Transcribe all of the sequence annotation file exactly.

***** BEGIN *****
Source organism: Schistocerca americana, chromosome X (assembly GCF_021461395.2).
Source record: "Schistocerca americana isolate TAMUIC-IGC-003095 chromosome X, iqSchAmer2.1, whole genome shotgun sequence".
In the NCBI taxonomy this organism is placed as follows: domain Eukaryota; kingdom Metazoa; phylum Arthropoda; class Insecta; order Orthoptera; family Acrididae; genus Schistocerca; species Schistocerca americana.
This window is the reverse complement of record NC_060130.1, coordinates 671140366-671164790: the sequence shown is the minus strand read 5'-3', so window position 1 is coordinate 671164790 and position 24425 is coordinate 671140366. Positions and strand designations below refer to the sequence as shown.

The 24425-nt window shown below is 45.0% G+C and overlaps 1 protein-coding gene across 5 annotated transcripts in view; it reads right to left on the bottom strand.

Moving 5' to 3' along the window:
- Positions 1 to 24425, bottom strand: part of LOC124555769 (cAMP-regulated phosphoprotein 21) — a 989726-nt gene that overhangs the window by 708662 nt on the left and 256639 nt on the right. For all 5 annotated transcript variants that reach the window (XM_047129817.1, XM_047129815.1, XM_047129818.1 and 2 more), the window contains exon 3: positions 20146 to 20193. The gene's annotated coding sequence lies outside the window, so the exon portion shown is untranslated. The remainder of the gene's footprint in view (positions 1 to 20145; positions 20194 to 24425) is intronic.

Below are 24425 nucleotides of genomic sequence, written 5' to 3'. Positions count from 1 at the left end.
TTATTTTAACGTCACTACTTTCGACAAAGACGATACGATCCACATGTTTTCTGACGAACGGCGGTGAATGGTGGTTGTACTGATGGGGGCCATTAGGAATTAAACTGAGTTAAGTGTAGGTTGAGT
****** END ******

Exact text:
Source organism: Schistocerca americana, chromosome X (assembly GCF_021461395.2).
Source record: "Schistocerca americana isolate TAMUIC-IGC-003095 chromosome X, iqSchAmer2.1, whole genome shotgun sequence".
In the NCBI taxonomy this organism is placed as follows: domain Eukaryota; kingdom Metazoa; phylum Arthropoda; class Insecta; order Orthoptera; family Acrididae; genus Schistocerca; species Schistocerca americana.
This window is the reverse complement of record NC_060130.1, coordinates 671140366-671164790: the sequence shown is the minus strand read 5'-3', so window position 1 is coordinate 671164790 and position 24425 is coordinate 671140366. Positions and strand designations below refer to the sequence as shown.

The 24425-nt window shown below is 45.0% G+C and overlaps 1 protein-coding gene across 5 annotated transcripts in view; it reads right to left on the bottom strand.

Moving 5' to 3' along the window:
- Positions 1 to 24425, bottom strand: part of LOC124555769 (cAMP-regulated phosphoprotein 21) — a 989726-nt gene that overhangs the window by 708662 nt on the left and 256639 nt on the right. For all 5 annotated transcript variants that reach the window (XM_047129817.1, XM_047129815.1, XM_047129818.1 and 2 more), the window contains exon 3: positions 20146 to 20193. The gene's annotated coding sequence lies outside the window, so the exon portion shown is untranslated. The remainder of the gene's footprint in view (positions 1 to 20145; positions 20194 to 24425) is intronic.

Below are 24425 nucleotides of genomic sequence, written 5' to 3'. Positions count from 1 at the left end.
TTATTTTAACGTCACTACTTTCGACAAAGACGATACGATCCACATGTTTTCTGACGAACGGCGGTGAATGGTGGTTGTACTGATGGGGGCCATTAGGAATTAAACTGAGTTAAGTGTAGGTTGAGT